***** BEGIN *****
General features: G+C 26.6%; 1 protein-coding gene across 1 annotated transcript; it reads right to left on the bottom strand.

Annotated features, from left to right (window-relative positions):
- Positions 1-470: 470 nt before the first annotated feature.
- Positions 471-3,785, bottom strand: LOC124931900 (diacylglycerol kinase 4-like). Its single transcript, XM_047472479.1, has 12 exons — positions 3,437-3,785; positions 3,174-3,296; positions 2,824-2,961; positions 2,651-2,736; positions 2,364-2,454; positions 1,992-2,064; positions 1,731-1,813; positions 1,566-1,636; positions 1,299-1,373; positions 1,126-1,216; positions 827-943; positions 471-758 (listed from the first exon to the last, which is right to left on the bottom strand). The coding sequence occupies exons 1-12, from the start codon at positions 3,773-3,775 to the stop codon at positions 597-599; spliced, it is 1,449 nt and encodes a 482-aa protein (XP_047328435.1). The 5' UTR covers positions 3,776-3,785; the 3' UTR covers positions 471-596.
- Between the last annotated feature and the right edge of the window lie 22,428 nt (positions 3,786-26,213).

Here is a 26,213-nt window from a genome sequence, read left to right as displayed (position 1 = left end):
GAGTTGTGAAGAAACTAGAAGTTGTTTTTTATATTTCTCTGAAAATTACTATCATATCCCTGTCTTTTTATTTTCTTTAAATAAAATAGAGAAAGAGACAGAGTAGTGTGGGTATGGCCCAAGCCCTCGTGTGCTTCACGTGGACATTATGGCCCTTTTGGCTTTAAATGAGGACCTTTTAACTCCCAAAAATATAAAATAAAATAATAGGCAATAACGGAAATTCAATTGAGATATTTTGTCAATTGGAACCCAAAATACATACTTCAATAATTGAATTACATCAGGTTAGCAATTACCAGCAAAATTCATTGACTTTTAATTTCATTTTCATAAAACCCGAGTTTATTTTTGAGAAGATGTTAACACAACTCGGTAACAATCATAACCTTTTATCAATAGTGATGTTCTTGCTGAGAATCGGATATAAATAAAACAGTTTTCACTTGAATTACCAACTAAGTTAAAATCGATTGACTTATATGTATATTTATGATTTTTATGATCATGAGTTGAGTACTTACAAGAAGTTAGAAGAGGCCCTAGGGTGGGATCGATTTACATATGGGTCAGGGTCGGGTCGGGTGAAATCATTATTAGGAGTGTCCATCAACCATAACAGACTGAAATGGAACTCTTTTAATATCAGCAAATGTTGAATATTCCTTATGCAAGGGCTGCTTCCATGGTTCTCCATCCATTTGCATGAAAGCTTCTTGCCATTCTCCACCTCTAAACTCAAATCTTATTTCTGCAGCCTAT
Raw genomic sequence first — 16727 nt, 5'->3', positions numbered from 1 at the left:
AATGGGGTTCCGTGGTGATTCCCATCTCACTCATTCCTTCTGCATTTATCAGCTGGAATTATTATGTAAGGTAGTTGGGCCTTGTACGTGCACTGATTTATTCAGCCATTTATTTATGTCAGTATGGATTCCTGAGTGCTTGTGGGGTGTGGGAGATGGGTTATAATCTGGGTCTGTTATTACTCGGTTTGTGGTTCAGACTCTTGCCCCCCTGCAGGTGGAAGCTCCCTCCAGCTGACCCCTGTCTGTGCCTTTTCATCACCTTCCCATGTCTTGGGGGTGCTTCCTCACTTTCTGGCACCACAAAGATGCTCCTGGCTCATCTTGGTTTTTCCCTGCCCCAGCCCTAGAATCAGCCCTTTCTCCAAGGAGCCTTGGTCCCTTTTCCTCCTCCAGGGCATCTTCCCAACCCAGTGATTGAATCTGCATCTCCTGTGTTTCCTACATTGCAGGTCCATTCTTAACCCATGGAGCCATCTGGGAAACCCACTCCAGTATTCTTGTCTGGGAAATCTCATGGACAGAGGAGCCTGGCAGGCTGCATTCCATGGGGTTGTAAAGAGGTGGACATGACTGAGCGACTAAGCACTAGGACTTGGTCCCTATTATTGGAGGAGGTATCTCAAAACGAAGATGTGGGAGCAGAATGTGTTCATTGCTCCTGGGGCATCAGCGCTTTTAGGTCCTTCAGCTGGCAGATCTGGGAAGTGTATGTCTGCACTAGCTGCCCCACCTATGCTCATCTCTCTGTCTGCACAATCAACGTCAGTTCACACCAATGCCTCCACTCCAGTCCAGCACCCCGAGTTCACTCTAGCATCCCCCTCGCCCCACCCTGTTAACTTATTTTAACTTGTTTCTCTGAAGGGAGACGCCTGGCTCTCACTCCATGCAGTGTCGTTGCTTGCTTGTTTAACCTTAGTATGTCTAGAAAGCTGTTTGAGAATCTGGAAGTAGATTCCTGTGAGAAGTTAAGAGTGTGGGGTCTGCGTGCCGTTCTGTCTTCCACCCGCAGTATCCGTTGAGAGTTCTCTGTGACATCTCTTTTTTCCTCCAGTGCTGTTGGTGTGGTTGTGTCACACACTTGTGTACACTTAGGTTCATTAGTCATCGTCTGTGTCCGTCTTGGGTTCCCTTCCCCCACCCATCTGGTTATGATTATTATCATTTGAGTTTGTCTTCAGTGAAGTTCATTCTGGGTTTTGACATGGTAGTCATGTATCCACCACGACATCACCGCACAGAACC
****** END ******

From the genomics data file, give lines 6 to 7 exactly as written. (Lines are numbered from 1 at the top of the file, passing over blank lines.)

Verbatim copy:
Here is a 26,213-nt window from a genome sequence, read left to right as displayed (position 1 = left end):
GAGTTGTGAAGAAACTAGAAGTTGTTTTTTATATTTCTCTGAAAATTACTATCATATCCCTGTCTTTTTATTTTCTTTAAATAAAATAGAGAAAGAGACAGAGTAGTGTGGGTATGGCCCAAGCCCTCGTGTGCTTCACGTGGACATTATGGCCCTTTTGGCTTTAAATGAGGACCTTTTAACTCCCAAAAATATAAAATAAAATAATAGGCAATAACGGAAATTCAATTGAGATATTTTGTCAATTGGAACCCAAAATACATACTTCAATAATTGAATTACATCAGGTTAGCAATTACCAGCAAAATTCATTGACTTTTAATTTCATTTTCATAAAACCCGAGTTTATTTTTGAGAAGATGTTAACACAACTCGGTAACAATCATAACCTTTTATCAATAGTGATGTTCTTGCTGAGAATCGGATATAAATAAAACAGTTTTCACTTGAATTACCAACTAAGTTAAAATCGATTGACTTATATGTATATTTATGATTTTTATGATCATGAGTTGAGTACTTACAAGAAGTTAGAAGAGGCCCTAGGGTGGGATCGATTTACATATGGGTCAGGGTCGGGTCGGGTGAAATCATTATTAGGAGTGTCCATCAACCATAACAGACTGAAATGGAACTCTTTTAATATCAGCAAATGTTGAATATTCCTTATGCAAGGGCTGCTTCCATGGTTCTCCATCCATTTGCATGAAAGCTTCTTGCCATTCTCCACCTCTAAACTCAAATCTTATTTCTGCAGCCTAT